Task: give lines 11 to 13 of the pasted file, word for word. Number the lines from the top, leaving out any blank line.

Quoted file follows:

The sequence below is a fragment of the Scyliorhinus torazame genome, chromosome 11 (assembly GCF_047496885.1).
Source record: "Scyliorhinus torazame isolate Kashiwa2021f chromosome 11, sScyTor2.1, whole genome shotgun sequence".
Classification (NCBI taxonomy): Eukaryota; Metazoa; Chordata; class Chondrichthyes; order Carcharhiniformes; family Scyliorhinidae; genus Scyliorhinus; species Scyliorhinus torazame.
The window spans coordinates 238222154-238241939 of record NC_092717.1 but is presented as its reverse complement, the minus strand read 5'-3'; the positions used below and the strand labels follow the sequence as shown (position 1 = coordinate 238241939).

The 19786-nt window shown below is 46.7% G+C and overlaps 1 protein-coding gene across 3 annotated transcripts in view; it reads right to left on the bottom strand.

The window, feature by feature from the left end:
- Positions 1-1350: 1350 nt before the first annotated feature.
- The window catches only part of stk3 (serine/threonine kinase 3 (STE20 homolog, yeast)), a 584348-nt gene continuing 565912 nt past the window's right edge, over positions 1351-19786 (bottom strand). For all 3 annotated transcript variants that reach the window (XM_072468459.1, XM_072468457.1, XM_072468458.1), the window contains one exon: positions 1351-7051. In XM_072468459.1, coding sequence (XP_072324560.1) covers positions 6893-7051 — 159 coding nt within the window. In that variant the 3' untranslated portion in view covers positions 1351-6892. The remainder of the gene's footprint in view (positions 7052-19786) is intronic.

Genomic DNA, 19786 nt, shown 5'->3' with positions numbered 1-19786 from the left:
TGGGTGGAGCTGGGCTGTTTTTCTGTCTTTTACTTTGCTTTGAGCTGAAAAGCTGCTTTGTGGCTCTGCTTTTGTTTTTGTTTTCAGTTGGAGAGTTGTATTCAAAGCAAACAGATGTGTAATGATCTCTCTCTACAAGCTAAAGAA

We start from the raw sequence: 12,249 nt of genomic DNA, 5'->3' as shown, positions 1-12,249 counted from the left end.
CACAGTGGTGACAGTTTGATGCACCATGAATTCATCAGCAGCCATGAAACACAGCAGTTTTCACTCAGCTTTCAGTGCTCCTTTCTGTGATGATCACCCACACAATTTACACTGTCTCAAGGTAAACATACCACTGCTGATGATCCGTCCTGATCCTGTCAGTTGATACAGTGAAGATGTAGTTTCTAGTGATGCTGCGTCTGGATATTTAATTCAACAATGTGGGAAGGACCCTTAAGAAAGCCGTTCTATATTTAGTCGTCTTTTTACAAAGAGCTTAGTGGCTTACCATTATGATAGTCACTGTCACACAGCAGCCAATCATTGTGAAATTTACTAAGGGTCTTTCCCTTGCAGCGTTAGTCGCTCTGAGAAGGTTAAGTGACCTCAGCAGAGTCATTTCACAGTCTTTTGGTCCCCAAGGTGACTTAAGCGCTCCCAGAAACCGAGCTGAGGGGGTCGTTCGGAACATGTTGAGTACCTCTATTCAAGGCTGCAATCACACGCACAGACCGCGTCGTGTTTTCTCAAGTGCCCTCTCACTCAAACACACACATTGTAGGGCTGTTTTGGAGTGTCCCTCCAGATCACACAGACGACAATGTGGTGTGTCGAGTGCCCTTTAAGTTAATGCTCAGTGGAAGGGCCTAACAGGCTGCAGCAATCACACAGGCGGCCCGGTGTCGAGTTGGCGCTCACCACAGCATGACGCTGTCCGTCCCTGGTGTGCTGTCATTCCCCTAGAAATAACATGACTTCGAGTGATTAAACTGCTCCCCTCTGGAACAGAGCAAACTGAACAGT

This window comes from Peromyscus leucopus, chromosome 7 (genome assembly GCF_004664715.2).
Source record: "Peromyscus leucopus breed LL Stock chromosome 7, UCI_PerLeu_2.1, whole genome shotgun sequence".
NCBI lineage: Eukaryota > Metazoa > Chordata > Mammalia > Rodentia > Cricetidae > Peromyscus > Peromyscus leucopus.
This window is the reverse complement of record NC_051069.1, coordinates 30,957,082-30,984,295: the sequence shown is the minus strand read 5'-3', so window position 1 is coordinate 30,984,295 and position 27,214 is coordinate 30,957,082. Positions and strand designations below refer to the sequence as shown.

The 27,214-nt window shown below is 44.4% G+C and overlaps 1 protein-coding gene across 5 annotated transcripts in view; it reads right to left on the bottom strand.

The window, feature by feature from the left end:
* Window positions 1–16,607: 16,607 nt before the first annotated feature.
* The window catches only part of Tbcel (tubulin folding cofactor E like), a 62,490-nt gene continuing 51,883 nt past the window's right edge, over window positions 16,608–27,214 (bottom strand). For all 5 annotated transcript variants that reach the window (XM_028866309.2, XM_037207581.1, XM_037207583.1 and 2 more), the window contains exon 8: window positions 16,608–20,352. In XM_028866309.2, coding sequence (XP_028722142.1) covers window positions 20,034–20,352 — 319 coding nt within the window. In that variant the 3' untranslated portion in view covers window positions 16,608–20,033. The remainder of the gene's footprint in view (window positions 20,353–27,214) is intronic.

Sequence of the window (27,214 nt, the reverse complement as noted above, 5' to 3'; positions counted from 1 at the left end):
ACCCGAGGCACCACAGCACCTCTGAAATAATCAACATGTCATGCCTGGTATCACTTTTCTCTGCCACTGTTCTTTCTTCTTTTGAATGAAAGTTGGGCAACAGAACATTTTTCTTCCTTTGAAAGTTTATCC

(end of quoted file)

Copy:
We start from the raw sequence: 12,249 nt of genomic DNA, 5'->3' as shown, positions 1-12,249 counted from the left end.
CACAGTGGTGACAGTTTGATGCACCATGAATTCATCAGCAGCCATGAAACACAGCAGTTTTCACTCAGCTTTCAGTGCTCCTTTCTGTGATGATCACCCACACAATTTACACTGTCTCAAGGTAAACATACCACTGCTGATGATCCGTCCTGATCCTGTCAGTTGATACAGTGAAGATGTAGTTTCTAGTGATGCTGCGTCTGGATATTTAATTCAACAATGTGGGAAGGACCCTTAAGAAAGCCGTTCTATATTTAGTCGTCTTTTTACAAAGAGCTTAGTGGCTTACCATTATGATAGTCACTGTCACACAGCAGCCAATCATTGTGAAATTTACTAAGGGTCTTTCCCTTGCAGCGTTAGTCGCTCTGAGAAGGTTAAGTGACCTCAGCAGAGTCATTTCACAGTCTTTTGGTCCCCAAGGTGACTTAAGCGCTCCCAGAAACCGAGCTGAGGGGGTCGTTCGGAACATGTTGAGTACCTCTATTCAAGGCTGCAATCACACGCACAGACCGCGTCGTGTTTTCTCAAGTGCCCTCTCACTCAAACACACACATTGTAGGGCTGTTTTGGAGTGTCCCTCCAGATCACACAGACGACAATGTGGTGTGTCGAGTGCCCTTTAAGTTAATGCTCAGTGGAAGGGCCTAACAGGCTGCAGCAATCACACAGGCGGCCCGGTGTCGAGTTGGCGCTCACCACAGCATGACGCTGTCCGTCCCTGGTGTGCTGTCATTCCCCTAGAAATAACATGACTTCGAGTGATTAAACTGCTCCCCTCTGGAACAGAGCAAACTGAACAGT

This window comes from Peromyscus leucopus, chromosome 7 (genome assembly GCF_004664715.2).